Protest organizers hoped to draw large crowds to the streets of Glasgow on Saturday to demand urgent action against a climate crisis that is already flooding cities, wiping towns off the map, destroying forests, and fueling storms, heat waves and droughts around the world.
Over the past week, world leaders and diplomats from hundreds of countries have gathered at the U.N. climate conference, making lofty pronouncements and announcing progress, including landmark agreements to end deforestation and reduce methane emissions. But the commitments would, at best, slow the rate of global warming, not halt it.
For activists across the globe, including many young people alarmed about inheriting a planet on the brink of disaster, the talks amount to what Greta Thunberg, the 18-year-old Swedish climate activist, on Friday called a “two-week-long celebration of business as usual and ‘blah, blah, blah.’”
Capturing the global mood of impatience and frustration among her allies, Ms. Thunberg, who has helped galvanize a generation to action, castigated world leaders for empty promises. Speaking to thousands of protesters at a youth-led rally in Glasgow on Friday, she called the United Nations talks a “failure.”
“The leaders are not doing nothing,” she said. “They are actively creating loopholes, shaping frameworks to benefit themselves to continue profiting from this destructive system.”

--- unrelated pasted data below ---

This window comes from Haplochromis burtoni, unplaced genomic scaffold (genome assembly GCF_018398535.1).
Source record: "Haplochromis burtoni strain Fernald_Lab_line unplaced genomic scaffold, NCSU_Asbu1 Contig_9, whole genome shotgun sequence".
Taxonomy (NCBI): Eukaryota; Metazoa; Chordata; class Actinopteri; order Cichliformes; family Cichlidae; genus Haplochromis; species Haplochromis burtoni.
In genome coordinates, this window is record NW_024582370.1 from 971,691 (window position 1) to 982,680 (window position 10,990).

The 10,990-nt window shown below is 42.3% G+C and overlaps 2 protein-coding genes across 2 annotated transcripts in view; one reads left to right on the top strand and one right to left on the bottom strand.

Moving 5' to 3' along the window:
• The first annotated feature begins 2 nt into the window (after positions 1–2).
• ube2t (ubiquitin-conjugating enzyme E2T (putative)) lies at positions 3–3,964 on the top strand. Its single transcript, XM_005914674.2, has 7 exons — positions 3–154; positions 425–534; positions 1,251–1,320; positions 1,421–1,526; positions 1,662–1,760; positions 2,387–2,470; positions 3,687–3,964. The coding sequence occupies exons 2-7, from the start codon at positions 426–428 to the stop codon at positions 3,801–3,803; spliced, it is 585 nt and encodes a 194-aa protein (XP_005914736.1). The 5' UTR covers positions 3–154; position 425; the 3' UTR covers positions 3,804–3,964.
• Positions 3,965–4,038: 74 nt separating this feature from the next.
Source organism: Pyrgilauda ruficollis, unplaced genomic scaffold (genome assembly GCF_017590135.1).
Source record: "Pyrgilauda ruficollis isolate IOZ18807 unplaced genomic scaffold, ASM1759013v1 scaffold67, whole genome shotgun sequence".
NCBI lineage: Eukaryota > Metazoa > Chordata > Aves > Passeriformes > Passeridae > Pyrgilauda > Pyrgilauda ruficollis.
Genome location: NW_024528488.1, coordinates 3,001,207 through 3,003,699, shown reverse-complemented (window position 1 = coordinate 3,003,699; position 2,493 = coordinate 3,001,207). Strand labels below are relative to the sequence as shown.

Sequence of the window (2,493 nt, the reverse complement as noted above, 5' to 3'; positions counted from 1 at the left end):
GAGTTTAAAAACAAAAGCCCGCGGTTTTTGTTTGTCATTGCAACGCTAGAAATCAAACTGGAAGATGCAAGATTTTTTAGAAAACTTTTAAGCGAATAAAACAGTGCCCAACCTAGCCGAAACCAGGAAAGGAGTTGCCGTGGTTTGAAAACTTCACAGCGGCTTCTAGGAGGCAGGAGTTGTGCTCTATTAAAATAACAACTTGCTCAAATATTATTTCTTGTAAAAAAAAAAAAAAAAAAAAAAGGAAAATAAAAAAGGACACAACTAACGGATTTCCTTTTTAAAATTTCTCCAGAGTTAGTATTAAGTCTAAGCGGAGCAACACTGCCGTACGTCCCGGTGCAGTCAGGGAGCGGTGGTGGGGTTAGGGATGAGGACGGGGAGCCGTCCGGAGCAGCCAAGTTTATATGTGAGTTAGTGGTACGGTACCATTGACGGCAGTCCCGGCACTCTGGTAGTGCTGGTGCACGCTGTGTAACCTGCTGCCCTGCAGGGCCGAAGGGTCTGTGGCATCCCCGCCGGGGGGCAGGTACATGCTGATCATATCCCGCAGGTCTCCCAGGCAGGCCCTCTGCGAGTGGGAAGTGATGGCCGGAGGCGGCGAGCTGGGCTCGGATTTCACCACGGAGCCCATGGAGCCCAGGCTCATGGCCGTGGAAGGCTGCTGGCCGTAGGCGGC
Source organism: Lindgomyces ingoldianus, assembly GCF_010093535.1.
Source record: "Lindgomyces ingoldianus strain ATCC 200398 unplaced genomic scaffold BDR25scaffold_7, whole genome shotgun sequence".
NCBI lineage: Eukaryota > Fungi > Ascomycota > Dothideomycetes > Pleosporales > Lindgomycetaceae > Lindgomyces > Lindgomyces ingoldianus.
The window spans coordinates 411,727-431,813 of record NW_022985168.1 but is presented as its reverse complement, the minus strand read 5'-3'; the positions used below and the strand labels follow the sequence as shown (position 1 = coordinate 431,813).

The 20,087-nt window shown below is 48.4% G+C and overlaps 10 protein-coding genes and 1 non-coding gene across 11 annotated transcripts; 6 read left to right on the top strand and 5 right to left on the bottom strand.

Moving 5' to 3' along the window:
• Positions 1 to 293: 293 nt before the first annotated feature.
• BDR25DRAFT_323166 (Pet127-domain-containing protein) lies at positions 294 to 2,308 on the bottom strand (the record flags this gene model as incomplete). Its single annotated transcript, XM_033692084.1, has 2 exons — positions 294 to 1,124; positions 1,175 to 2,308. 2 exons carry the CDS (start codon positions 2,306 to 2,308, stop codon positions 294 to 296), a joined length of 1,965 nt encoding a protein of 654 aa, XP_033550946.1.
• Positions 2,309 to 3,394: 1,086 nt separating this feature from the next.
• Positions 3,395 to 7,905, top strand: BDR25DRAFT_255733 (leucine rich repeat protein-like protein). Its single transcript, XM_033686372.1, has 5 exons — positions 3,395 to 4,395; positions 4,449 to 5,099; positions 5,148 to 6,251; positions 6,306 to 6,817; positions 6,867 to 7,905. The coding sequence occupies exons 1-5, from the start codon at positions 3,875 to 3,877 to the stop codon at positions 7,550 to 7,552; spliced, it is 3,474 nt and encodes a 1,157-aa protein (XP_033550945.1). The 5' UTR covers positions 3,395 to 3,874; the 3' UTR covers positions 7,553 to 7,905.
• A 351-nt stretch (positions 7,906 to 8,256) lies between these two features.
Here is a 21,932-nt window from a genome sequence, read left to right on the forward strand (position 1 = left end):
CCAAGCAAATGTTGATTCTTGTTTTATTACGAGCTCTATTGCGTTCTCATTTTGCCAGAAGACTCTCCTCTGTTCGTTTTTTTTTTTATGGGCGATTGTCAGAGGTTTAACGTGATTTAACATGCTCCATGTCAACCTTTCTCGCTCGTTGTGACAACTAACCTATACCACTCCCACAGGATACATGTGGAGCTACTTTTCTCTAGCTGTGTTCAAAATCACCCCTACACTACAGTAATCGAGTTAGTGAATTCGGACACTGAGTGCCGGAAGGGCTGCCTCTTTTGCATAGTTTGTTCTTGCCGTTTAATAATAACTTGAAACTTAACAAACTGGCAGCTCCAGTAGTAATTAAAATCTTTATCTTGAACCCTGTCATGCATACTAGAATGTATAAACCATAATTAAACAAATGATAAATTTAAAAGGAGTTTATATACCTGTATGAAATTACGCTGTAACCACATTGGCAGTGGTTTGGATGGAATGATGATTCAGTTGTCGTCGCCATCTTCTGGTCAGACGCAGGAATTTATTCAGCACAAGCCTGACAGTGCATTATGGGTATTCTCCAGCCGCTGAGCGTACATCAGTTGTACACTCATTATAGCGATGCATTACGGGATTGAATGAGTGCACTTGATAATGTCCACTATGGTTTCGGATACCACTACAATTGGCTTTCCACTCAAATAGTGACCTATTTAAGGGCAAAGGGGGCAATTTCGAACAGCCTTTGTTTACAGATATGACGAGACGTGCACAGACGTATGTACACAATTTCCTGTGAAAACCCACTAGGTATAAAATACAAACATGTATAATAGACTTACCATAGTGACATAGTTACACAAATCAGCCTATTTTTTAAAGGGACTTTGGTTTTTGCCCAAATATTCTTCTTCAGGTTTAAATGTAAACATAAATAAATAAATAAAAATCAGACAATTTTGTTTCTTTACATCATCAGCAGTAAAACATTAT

Her words were greeted with cheers.
Moments before she spoke, Vanessa Nakate, an activist from Uganda, bemoaned the inaction that had followed previous international climate talks.
“How many more of these should they hold until they realize that their inactions are destroying the planet?” she asked.
But Michael E. Mann, a prominent climate scientist, took to Twitter to defend the summit, however short it might fall of what is needed. “Activists declaring it dead on arrival makes fossil fuel executives jump for joy,” he wrote.
The conference has underlined the socio-economic disparities shaping global climate policy, in some cases pitting advanced industrialized countries like the United States and European Union nations against emerging economies, including China, India and South Africa. On Friday, activists from South America, Central America, Africa and Asia berated their leaders for failed climate policies and criticized international leaders for ignoring the developing world.
As many as 100,000 people were expected to take the streets of Glasgow on Saturday. Climate activists from across the world have arrived in the city this week, demanding change, disrupting talks held by gas giants and staging theatrical spectacles on the fringes of the summit.
But the presence of environmental activists inside the meeting itself has been muted, in part because of pandemic restrictions, and some were unable to attend the event at all.
Within the conference, countries are debating how to deliver on the unmet promises of years past, including a pledge of $100 billion in annual aid from 2020 to 2025 from wealthy countries to help poorer ones adapt to a warming planet.
Countries that are most at risk from the effects of climate change in the developing world are also pushing major carbon-emitting nations to increase their annual targets to keep global temperatures from rising past 1.5 degrees Celsius, or 2.7 degrees Fahrenheit, compared with levels before the Industrial Revolution.
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